The new poll can be sorted by state, candidate or referring blog. Plus, you can pit fantasy candidates against more likely candidates and get a sense of who they take votes from.

    Go vote and get your friends to come to PEER Review and use this link to vote. Maybe we can discuss the results in a day or two.

    Mr. C

    US: democrat party about to split?

    Well, well, well. It looks like my predictions,

    I personally believe when Black support for national Democratic officeholders drops below 80 percent there will be a massive power shift in American politics. Anything below 70 percent and the Democratic Party will have to completely restructure, or dissolve to allow the formation of a new moderate party able to challenge the GOP from the center.

    made just yesterday will be coming soon much sooner than expected. Only, it's not Black voters making the shift, it's the entire left wing (including the money bags) of the democratic party.

    Strolling the blog world this morning I read this quote from the liberal Kosbat posted at Steal the Bandwagon,

    Ultimately, this is the modern DLC -- an aider and abettor of Right-wing smear attacks against Democrats. They make the same arguments, use the same language, and revel in their attacks on those elements of the Democratic Party that seem to cause them no small embarrassment.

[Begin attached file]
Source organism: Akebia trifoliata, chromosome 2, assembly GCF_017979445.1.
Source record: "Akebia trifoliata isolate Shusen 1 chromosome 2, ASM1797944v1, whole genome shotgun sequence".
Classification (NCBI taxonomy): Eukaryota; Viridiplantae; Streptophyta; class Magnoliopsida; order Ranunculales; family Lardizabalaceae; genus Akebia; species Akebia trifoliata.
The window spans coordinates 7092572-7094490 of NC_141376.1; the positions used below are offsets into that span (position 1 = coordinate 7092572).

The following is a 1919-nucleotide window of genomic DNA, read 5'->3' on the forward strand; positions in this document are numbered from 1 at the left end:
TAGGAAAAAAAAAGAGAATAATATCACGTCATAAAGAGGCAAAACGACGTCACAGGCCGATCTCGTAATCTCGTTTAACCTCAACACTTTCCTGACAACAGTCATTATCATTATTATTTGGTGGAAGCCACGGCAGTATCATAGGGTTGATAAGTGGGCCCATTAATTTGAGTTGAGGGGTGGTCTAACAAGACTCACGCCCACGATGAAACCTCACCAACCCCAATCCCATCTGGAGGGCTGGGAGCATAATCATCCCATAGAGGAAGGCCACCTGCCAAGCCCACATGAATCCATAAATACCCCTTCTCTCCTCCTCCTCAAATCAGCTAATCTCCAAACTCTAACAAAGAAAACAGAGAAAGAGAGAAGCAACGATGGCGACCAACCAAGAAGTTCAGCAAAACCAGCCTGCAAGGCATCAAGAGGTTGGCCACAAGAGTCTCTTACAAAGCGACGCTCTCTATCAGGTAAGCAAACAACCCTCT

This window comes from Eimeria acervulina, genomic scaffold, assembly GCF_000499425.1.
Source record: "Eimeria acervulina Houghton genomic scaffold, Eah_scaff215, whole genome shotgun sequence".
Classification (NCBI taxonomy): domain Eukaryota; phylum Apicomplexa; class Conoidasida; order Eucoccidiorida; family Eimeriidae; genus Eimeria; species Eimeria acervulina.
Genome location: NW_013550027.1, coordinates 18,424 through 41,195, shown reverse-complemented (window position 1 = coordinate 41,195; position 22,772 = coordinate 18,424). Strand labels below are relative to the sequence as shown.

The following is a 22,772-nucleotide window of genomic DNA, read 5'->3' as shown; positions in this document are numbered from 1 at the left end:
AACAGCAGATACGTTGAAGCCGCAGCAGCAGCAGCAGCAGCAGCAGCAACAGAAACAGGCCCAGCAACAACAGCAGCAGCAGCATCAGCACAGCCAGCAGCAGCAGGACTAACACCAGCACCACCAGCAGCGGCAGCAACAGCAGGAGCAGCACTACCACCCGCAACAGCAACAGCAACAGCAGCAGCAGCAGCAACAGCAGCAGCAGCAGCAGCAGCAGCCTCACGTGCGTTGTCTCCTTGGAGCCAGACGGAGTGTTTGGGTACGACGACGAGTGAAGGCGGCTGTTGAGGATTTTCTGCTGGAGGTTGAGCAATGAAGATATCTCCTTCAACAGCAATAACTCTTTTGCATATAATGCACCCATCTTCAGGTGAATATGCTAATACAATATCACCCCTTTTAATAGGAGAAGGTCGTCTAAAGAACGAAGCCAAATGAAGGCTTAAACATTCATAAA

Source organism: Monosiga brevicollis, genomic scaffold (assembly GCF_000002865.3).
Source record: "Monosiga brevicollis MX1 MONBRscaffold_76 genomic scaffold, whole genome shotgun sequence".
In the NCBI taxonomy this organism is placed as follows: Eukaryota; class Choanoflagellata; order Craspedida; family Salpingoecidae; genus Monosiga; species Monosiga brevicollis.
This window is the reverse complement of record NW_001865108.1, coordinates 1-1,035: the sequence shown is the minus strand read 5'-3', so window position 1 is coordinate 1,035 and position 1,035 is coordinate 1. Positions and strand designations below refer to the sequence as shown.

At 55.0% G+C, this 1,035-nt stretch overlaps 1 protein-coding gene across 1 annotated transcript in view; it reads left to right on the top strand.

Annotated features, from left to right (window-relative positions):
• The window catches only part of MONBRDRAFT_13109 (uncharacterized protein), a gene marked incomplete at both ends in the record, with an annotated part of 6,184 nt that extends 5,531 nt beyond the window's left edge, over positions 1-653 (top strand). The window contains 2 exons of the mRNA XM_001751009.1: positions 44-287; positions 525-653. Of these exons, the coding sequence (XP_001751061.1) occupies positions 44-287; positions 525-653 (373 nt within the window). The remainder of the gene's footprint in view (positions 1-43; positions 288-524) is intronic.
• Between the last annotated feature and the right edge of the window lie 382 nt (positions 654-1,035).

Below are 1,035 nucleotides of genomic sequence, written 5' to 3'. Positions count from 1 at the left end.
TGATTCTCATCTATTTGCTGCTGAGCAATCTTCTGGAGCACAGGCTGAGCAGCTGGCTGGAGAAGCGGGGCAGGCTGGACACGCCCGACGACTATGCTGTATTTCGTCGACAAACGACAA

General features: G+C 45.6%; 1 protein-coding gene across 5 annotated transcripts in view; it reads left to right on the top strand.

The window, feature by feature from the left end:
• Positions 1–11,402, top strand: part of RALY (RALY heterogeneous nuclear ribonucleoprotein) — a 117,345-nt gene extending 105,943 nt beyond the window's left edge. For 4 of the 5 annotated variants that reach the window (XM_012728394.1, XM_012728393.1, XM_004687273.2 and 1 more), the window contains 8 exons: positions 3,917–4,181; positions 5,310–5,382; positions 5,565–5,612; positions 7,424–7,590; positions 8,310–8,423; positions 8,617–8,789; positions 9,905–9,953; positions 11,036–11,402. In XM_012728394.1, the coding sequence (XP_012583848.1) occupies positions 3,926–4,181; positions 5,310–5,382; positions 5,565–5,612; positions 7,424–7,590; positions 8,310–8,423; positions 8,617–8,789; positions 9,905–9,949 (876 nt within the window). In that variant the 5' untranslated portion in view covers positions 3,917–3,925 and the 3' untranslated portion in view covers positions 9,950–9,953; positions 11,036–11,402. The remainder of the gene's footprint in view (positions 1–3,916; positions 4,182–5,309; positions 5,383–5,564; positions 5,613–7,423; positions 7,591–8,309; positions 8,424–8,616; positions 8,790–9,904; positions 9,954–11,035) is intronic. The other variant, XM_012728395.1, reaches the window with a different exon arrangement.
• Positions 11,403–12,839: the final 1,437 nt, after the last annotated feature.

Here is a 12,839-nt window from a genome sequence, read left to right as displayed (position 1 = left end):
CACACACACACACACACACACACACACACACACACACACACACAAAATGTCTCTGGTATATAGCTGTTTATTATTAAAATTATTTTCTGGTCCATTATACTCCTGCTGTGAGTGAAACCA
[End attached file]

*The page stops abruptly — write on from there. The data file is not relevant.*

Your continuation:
Two more weeks, folks, before we take them on, head on.

    No calls for a truce will be brooked. The DLC has used those pauses in the past to bide their time between offensives. Appeals to party unity will fall on deaf ears (it's summer of a non-election year, the perfect time to sort out internal disagreements).

    We need to make the DLC radioactive. And we will. With everyone's help, we really can. Stay tuned.

    Cross Posted at Pirates Cove and more at Ankle Biting Pundits with lots of comments.

    What does this mean for Hillary? For McCain? For MoveOn? Oh, who am I kidding. I don't really care. This will be fun to watch until session returns.

    Any of my liberal readers, and I know there are lots of you, care to leave a comment and enlighten this well informed and astute observer of political strategy on the goings on of the left wing? Hmm?

    Mr. C

    August 22, 2005

    Blacks embrace GOP

    This is obviously good news from a GOP stand point, but even better news for the Black community in America. Competition for votes on the basis of ideas, actions and results should be the foundation of any voters' selection for office, regardless of race.

    Black voters in America have long been the Atlas of the Democratic Party with the single handed responsibility of electing Democratic officeholders. Lets' face it, in most urban areas and national offices very few democrats would be in office today without 85% support from the Black community. That is very hard to maintain over time. Especially when your chosen candidates continue losing.

    I personally believe when Black support for national Democratic officeholders drops below 80 percent there will be a massive power shift in American politics. Anything below 70 percent and the Democratic Party will have to completely restructure, or dissolve to allow the formation of a new moderate party able to challenge the GOP from the center.

    McCain supporters don't get excited too soon, Hillary has to be beat first. And after she loses, the next census (and redistricting) will be looming large. Blacks will have to decide if they want to depend on democrats for another decade, or if they will take their future into their own hands.

    Want some idea of what GOP support of Blacks looks like along the lines of ideas, actions and results? Check out this article from Friday's Washington Times.